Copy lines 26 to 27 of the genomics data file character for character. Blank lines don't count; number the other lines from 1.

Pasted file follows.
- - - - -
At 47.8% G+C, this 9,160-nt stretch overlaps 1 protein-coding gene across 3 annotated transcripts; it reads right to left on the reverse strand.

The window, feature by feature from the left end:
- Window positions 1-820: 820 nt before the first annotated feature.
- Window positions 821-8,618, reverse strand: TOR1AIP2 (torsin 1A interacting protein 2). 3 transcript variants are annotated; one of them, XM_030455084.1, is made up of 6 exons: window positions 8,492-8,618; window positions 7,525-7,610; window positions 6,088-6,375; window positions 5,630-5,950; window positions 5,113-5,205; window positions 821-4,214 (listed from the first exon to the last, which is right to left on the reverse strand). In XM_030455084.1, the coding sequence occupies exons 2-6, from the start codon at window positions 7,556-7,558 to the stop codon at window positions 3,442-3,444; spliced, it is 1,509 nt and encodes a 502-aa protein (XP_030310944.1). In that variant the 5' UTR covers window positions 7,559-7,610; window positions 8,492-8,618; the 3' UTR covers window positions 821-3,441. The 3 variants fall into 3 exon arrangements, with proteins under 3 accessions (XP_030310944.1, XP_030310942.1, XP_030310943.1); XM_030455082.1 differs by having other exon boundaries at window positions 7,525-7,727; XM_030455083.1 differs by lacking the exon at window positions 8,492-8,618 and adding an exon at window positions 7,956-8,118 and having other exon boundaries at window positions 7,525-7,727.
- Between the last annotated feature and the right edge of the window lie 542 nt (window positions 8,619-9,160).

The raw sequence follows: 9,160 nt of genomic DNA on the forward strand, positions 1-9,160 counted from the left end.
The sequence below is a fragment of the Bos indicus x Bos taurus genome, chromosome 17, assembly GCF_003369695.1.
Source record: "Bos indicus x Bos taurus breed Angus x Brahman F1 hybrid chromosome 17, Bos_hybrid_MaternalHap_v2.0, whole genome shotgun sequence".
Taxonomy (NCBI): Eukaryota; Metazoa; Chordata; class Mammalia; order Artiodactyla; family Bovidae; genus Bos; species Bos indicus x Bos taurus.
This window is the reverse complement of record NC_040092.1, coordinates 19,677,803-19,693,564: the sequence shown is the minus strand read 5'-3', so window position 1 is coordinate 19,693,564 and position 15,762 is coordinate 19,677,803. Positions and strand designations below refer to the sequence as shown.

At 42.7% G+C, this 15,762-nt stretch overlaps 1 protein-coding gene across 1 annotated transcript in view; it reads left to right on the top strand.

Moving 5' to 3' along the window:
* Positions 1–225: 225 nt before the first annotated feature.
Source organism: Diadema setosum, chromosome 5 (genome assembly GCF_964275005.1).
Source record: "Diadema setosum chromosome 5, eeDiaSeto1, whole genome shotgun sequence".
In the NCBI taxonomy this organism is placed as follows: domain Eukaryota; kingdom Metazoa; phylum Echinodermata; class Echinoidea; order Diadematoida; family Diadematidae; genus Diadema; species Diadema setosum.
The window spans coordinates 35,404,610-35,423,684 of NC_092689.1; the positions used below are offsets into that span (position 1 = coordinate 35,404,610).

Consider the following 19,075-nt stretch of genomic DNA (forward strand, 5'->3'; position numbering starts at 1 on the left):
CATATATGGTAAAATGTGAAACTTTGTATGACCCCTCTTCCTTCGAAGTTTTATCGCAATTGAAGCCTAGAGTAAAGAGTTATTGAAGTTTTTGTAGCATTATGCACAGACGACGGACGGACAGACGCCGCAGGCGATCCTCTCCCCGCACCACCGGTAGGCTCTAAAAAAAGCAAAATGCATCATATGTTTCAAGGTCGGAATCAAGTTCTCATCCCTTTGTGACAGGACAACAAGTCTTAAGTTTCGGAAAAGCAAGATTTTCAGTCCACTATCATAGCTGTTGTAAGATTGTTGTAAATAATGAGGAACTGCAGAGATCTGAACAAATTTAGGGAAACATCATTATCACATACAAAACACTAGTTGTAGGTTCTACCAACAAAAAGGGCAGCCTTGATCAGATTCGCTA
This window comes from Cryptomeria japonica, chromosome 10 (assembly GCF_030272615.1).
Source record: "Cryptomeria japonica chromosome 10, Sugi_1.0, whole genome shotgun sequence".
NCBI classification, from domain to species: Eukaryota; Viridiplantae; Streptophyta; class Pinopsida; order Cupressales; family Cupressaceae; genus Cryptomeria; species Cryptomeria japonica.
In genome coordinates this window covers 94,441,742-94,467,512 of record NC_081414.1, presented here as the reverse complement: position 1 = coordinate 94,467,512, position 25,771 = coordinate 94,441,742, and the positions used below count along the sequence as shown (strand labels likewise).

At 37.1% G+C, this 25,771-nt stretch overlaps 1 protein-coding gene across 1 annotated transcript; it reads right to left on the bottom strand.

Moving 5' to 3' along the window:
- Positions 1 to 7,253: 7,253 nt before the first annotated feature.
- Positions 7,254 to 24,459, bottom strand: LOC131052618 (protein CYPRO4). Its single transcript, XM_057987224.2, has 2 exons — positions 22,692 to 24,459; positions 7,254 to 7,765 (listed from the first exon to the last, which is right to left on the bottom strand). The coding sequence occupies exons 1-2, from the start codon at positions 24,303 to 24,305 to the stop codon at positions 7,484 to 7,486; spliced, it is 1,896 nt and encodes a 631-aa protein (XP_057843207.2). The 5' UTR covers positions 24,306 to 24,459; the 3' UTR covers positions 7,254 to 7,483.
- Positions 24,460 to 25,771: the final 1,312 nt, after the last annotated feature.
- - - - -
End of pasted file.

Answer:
- Positions 1 to 7,253: 7,253 nt before the first annotated feature.
- Positions 7,254 to 24,459, bottom strand: LOC131052618 (protein CYPRO4). Its single transcript, XM_057987224.2, has 2 exons — positions 22,692 to 24,459; positions 7,254 to 7,765 (listed from the first exon to the last, which is right to left on the bottom strand). The coding sequence occupies exons 1-2, from the start codon at positions 24,303 to 24,305 to the stop codon at positions 7,484 to 7,486; spliced, it is 1,896 nt and encodes a 631-aa protein (XP_057843207.2). The 5' UTR covers positions 24,306 to 24,459; the 3' UTR covers positions 7,254 to 7,483.